TMT officials also said that the next steps will see it move forward with fulfilling numerous conditions and requirements of the CDUP prior to the start of any construction. According to a local media report, opponents are considering whether to take the appeal to the US Supreme Court. A final judgment is also still awaited, as the opinion of the one justice to disagree with the ruling has not yet been published.

Telescope protests
The TMT is far from the only telescope project to have been affected by protests in Hawaii, where the mountains are regarded by many local people as sacred.

Another is the Daniel K. Inouye Solar Telescope (DKIST). Housed inside a 25 meter enclosure and with a 4 m-diameter primary mirror, it is currently being completed at the summit of Maui’s Mount Haleakalā and should become operational next year.

In August 2017, demonstrators unsuccessfully attempted to block the transportation of the primary mirror up the mountain. DKIST managers said at the time that they had made concerted efforts to “identify and mitigate cultural and environmental impacts” associated with the construction – and consulted with local officials and Native Hawaiians throughout the planning and initial construction phases.

The TMT observatory is planned to be built around 600 feet below the summit of Mauna Kea, and in their rejection of the latest appeal the supreme court justices stated that there was no evidence that either the TMT site or its access road were on specific sites of Native Hawaiian cultural practices.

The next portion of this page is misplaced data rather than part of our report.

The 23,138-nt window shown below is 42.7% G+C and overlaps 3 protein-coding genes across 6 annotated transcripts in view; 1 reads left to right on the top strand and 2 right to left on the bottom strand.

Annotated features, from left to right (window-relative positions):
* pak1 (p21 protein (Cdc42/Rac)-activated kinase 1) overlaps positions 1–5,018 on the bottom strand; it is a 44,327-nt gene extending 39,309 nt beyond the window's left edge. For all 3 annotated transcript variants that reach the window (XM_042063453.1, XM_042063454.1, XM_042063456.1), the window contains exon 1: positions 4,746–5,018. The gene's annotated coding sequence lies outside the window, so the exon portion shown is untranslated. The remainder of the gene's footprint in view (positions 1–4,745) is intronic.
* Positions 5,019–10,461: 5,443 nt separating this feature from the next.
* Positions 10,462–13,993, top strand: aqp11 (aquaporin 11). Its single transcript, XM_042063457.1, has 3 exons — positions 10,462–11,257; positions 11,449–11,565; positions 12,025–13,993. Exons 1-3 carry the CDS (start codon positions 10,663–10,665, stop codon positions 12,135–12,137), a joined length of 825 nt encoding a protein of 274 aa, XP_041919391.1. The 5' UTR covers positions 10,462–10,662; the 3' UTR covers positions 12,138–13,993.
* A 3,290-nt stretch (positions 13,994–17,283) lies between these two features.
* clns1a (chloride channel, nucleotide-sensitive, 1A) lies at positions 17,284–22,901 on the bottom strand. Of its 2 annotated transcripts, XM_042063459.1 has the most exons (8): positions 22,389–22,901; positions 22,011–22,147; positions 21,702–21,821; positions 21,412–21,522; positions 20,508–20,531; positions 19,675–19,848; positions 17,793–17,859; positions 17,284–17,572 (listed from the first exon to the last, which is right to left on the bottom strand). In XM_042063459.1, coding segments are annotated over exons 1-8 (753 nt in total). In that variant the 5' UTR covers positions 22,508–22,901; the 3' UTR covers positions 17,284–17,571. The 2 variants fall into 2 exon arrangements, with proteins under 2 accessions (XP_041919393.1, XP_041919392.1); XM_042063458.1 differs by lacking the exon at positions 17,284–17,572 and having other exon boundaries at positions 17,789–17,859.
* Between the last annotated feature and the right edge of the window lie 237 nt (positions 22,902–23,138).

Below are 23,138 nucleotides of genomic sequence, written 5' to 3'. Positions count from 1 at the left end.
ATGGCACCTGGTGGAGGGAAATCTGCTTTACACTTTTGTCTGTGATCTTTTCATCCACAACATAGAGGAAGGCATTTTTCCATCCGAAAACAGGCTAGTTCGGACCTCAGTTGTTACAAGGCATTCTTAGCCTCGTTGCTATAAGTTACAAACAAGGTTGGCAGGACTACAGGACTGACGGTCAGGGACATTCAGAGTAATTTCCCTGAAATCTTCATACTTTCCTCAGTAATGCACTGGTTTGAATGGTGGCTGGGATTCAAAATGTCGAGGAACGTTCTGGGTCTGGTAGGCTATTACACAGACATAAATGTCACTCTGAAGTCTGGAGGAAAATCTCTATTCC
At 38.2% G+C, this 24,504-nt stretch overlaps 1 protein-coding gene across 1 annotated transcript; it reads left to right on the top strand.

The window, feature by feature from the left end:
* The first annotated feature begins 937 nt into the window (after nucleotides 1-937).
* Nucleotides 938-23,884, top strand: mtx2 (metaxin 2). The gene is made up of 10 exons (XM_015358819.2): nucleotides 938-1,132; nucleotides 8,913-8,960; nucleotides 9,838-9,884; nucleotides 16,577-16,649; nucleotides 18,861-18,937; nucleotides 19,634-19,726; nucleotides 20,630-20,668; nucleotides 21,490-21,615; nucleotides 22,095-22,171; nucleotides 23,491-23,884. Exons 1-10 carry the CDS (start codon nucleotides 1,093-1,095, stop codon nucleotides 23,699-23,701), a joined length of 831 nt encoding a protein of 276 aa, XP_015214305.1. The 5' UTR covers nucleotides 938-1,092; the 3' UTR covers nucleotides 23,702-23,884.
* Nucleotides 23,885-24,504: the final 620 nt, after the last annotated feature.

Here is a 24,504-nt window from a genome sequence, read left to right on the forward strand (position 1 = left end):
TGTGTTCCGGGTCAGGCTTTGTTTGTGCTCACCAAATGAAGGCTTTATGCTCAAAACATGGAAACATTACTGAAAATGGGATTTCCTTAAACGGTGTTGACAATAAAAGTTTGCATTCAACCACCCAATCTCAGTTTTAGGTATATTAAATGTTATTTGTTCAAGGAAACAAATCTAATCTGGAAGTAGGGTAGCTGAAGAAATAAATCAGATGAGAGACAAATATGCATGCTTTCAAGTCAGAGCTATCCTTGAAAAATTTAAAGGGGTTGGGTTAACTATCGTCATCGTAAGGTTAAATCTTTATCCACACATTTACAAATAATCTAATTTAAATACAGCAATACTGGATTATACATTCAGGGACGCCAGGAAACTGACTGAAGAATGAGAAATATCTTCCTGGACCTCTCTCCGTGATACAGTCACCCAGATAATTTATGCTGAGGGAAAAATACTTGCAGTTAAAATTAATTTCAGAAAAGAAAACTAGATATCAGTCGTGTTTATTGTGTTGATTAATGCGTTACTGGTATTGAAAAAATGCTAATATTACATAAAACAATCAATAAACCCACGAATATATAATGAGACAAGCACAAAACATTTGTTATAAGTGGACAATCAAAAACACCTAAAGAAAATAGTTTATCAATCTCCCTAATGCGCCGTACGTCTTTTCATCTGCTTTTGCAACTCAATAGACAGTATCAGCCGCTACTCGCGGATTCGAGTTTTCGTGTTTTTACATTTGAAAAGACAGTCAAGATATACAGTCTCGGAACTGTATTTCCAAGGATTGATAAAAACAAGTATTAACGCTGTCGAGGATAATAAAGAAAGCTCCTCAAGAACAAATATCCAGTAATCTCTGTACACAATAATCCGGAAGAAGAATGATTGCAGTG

The closest Native Hawaiian stone artefact was 225 feet away from the construction site, they added, also pointing out that some of the cultural activities engaged in at the mountain summit were astronomical in nature.

Local STEM program
The judges also noted that, as part of the agreement to build the TMT, the organization has already provided $2.5 million in the form of grants and scholarships for STEM education aimed at Hawaiian students – plus an additional commitment to provide $1 million annually for the same purpose.

“The TMT project will result in a workforce pipeline program that will lead to a pool of local workers trained in science, engineering, and technical positions available for employment in well-paid occupations,” stated the ruling.

The non-profit international effort is backed by the California Institute of Technology, alongside partners in India, Canada, Japan, and China, and has received significant funding from the Gordon & Betty Moore Foundation.

Despite the ongoing court cases, recent developments have seen a conceptual design review of TMT's convex 3.2 meter-diameter secondary adaptive mirror completed, while a final design review of the huge segmented primary mirror system has concluded.

The project web site's current timeline envisages completion of the telescope enclosure’s base structure in June 2020, initial on-sky tests in 2025, and “first light” in mid-2027.

Once up and running, the observatory is expected to produce images 12 times sharper than the Hubble Space Telescope, yield new discoveries about how the first galaxies and stars were formed, and search for signs of life on exoplanets.